Teachers participate in workshop at Harwell

‘Teachers Masterclass’ workshop
31 October 2013

On 25 October,  25 UK teachers were welcomed at Harwell (UK) for a workshop focusing on how satellite application activities can be used in the classroom.

The ‘Teachers Masterclass’ took place in the  Satellite Applications Catapult building located near the European Centre for Space Applications and Telecommunications (ECSAT), ESA’s most recent operational site in Europe. Established at the Harwell Science, Innovation and Business Campus in Oxfordshire, ECSAT is growing rapidly. It will support activities related to telecommunications, integrated applications, climate change, technology, and science.

The teachers’ workshop focused on how to bring satellite application activities into the classroom. A presentation about ESA’s Telecommunications and Integrated Applications activities was given to the teachers by Emmanuel Ramos, Senior Advisor for ESA’s Directorate of Telecommunications & Integrated Applications. “Space is a most exciting topic,” he said, “offering teaching examples in nearly all scientific fields.  Using space when teaching can help convince young people to pursue their studies in science and engineering, preparing the next generation of skilled labour for our society”.

Space applications are now so widespread in our everyday lives that many people are unaware that space and satellites are involved. “This workshop was all about the novel uses of space data and its applications,” said Anu Ojha, Director of the UK’s National Space Academy, who organised the workshop on ESA's behalf.

The teachers took part in hands-on workshops. One involved simulating the way ocean temperatures are measured from orbit in order to collect environmental data. The experiment simulated the way satellites take readings of the same area during each Earth orbit.  Using an infrared thermometer, they  took readings across the surface at regular intervals first with cold, and then with warm water. The experiment was then repeated using thermochromic film (which changes colour depending on the temperature), enabling the teachers to see how temperature differences drive ocean currents. The teachers then compared their results to global data on ocean currents obtained from space.  A representative from the UK European Space Education Resource Office (ESERO UK)  also presented teachers the activities they offer.

Alphasat is prepared for the thermal–vacuum chamber
Alphasat is prepared for the thermal–vacuum chamber

Satellite navigation devices can now tell us how long we have to wait for the bus. Farmers use similar devices to track their passage across fields when spreading fertiliser. This allows them to see if they have missed or duplicated areas, making better use of their resources. In some cases, farmers found that it reduced the amount of fertiliser they used, making it more profitable for them.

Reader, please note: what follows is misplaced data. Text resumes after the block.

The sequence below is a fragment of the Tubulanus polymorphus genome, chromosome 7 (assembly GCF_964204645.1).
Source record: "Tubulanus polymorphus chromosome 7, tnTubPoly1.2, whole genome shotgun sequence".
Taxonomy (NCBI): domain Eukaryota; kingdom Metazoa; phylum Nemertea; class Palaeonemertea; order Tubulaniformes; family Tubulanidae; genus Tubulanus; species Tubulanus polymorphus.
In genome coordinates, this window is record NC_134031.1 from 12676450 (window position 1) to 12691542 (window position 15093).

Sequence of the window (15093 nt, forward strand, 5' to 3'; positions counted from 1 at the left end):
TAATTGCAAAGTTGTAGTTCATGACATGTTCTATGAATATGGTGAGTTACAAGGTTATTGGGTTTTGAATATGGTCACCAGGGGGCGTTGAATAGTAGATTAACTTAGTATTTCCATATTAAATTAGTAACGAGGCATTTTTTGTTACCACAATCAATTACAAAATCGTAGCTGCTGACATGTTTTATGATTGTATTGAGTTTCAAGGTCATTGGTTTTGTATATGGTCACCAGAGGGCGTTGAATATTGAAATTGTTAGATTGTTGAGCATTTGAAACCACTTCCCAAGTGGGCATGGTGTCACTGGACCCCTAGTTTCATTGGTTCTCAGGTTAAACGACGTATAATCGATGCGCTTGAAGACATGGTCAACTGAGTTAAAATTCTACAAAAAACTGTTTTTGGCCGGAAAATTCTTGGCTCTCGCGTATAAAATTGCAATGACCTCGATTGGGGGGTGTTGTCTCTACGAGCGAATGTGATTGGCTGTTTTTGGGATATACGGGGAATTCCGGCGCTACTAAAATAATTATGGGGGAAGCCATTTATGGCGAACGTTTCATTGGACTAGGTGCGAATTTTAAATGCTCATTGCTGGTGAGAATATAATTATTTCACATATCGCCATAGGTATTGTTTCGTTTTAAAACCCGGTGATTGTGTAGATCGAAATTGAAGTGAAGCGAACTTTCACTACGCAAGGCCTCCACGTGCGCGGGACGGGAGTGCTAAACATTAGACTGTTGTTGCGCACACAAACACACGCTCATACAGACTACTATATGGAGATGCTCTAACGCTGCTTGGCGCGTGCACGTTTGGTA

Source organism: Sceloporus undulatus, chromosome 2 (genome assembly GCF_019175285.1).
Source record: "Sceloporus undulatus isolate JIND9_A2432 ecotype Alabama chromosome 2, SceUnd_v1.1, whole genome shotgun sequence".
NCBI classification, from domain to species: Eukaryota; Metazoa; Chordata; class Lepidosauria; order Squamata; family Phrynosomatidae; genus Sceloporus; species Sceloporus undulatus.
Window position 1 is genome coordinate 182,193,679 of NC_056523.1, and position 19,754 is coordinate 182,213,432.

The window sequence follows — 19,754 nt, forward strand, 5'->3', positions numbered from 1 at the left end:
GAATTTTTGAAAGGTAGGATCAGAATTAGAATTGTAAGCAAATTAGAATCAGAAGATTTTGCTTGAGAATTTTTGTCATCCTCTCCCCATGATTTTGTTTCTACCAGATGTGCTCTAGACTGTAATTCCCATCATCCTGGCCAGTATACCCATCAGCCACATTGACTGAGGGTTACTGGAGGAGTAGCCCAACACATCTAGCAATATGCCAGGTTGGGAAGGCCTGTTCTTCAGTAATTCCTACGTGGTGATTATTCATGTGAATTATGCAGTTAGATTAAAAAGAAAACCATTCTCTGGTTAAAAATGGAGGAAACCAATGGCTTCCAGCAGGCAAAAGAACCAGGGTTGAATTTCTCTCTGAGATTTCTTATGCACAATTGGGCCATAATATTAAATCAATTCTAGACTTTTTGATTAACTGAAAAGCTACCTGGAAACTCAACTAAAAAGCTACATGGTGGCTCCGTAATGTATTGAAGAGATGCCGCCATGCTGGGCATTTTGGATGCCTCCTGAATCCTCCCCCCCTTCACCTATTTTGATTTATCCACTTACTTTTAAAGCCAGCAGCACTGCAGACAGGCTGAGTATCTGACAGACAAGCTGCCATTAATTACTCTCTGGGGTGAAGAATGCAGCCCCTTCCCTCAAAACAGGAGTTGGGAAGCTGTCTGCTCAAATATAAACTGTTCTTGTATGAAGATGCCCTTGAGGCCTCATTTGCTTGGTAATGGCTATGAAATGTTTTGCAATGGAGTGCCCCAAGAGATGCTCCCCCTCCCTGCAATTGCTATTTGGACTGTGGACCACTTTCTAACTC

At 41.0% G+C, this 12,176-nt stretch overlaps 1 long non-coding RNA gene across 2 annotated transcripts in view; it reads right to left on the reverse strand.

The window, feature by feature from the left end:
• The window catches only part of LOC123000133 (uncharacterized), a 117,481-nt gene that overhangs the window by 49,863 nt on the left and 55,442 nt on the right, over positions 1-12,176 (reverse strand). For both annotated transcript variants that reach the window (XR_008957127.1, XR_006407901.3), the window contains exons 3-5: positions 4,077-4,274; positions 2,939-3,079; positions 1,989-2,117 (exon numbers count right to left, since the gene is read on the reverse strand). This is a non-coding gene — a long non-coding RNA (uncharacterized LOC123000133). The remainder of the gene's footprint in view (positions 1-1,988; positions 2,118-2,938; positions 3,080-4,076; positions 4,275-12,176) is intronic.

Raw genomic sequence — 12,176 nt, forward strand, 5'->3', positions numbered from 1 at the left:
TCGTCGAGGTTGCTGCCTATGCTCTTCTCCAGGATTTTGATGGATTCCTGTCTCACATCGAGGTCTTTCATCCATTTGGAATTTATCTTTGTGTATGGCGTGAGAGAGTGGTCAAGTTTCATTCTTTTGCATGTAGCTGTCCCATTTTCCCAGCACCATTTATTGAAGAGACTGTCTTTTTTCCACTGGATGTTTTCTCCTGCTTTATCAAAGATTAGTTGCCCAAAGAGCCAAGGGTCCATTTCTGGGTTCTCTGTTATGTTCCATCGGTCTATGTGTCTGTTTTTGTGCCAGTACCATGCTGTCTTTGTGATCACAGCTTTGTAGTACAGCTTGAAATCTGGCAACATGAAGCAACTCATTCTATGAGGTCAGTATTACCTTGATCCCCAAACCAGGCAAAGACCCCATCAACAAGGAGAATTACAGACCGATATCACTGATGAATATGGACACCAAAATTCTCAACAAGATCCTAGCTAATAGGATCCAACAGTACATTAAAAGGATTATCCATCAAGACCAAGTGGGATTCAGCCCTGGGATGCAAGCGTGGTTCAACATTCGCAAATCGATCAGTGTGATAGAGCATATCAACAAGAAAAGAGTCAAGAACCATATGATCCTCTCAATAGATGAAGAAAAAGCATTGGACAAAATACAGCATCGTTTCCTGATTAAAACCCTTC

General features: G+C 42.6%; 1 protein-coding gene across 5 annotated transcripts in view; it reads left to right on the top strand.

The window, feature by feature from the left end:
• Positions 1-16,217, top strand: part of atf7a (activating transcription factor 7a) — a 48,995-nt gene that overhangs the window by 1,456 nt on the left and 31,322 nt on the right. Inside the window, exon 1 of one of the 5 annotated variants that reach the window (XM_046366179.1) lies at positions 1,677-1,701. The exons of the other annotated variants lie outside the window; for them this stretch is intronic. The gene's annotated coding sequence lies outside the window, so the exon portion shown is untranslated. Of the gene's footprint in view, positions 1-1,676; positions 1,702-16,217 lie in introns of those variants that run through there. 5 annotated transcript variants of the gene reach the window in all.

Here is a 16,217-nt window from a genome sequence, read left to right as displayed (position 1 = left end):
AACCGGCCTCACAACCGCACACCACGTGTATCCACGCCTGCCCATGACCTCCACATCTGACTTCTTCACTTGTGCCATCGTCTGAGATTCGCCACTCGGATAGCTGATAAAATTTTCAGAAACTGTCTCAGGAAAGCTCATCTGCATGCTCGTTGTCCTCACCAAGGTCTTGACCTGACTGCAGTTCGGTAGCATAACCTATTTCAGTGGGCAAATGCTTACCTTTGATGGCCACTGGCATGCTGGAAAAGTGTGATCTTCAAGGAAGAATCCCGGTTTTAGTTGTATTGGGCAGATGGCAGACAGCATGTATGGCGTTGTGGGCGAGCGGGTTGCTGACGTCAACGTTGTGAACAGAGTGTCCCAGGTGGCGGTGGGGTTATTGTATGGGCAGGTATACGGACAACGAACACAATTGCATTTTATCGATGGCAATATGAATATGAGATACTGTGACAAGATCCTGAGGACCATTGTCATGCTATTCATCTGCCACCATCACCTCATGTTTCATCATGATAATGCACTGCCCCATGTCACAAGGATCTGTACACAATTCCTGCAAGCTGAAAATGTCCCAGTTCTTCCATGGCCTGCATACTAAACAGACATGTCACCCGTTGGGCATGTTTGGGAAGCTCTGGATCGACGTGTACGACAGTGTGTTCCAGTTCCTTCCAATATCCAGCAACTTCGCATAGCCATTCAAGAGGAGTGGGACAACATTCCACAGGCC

Satellite applications have a lot of potential. They can  improve the operation and safety of land, sea, and air transport, as well as help protect the environment in terms of climate change (by measuring water levels), emergency responses (e.g.  by providing an accurate picture of areas affected by flooding),  natural resources preservation (e.g. by showing sources of pollution), and sustainable development (e.g. applications in agriculture, tele-education, and telemedicine).

In March 2012, the Satellite Industry Association published a report  that estimated that the global revenue from satellites in 2011 alone was $177 billion. Of those 177 billion, 100  came from satellite services. This included telecommunications and the commercial exploitation of satellite data. These figures show that space is now an essential part of the economy, and will also play an increasing role in politics.  Because the environmental effects of human behaviour can now be monitored from space, space applications can influence governmental policies and political decision making. The potential market for satellite-based services is estimated to be more than 30 times greater than the costs associated with  supporting satellite infrastructure. This implies a significant potential for stimulating economic growth.

Aerial view of the Harwell Science and Innovation Campus

Teachers learned how to use, in the classroom, real-time space data from mobile applications. They also learned to make scientific judgements and explore scientific modelling of climatic and environmental events.

“Using space in our classrooms is of critical importance,” said Anu, who goes on to quote one of the NASA Apollo astronauts by saying, “We went all the way to the Moon, but the most important discovery was the Earth.”

Satellite data is now crucial to understanding the Earth, and this workshop helped prepare teachers so that they can better prepare their students for the future. Career prospects in this sector are promising. In Europe, this sector provides direct employment for 35,000 people. One should also consider the direct and indirect employment involved in the applications and services sectors, which may be estimated to be one order of magnitude larger.

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